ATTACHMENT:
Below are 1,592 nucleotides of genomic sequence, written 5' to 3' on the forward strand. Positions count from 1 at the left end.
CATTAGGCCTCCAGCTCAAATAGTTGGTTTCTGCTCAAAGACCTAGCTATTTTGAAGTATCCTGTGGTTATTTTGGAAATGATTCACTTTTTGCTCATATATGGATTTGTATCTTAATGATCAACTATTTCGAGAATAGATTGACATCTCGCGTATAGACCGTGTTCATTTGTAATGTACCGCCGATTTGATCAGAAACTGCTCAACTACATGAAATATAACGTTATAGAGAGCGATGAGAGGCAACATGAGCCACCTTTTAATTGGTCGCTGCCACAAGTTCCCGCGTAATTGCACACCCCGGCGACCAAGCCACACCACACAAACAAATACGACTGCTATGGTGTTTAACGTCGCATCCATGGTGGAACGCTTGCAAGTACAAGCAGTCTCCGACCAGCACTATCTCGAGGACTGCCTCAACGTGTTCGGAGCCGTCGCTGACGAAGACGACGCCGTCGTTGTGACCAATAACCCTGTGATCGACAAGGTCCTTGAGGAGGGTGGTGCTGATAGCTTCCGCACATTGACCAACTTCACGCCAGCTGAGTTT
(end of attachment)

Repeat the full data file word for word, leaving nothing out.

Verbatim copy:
Below are 1,592 nucleotides of genomic sequence, written 5' to 3' on the forward strand. Positions count from 1 at the left end.
CATTAGGCCTCCAGCTCAAATAGTTGGTTTCTGCTCAAAGACCTAGCTATTTTGAAGTATCCTGTGGTTATTTTGGAAATGATTCACTTTTTGCTCATATATGGATTTGTATCTTAATGATCAACTATTTCGAGAATAGATTGACATCTCGCGTATAGACCGTGTTCATTTGTAATGTACCGCCGATTTGATCAGAAACTGCTCAACTACATGAAATATAACGTTATAGAGAGCGATGAGAGGCAACATGAGCCACCTTTTAATTGGTCGCTGCCACAAGTTCCCGCGTAATTGCACACCCCGGCGACCAAGCCACACCACACAAACAAATACGACTGCTATGGTGTTTAACGTCGCATCCATGGTGGAACGCTTGCAAGTACAAGCAGTCTCCGACCAGCACTATCTCGAGGACTGCCTCAACGTGTTCGGAGCCGTCGCTGACGAAGACGACGCCGTCGTTGTGACCAATAACCCTGTGATCGACAAGGTCCTTGAGGAGGGTGGTGCTGATAGCTTCCGCACATTGACCAACTTCACGCCAGCTGAGTTT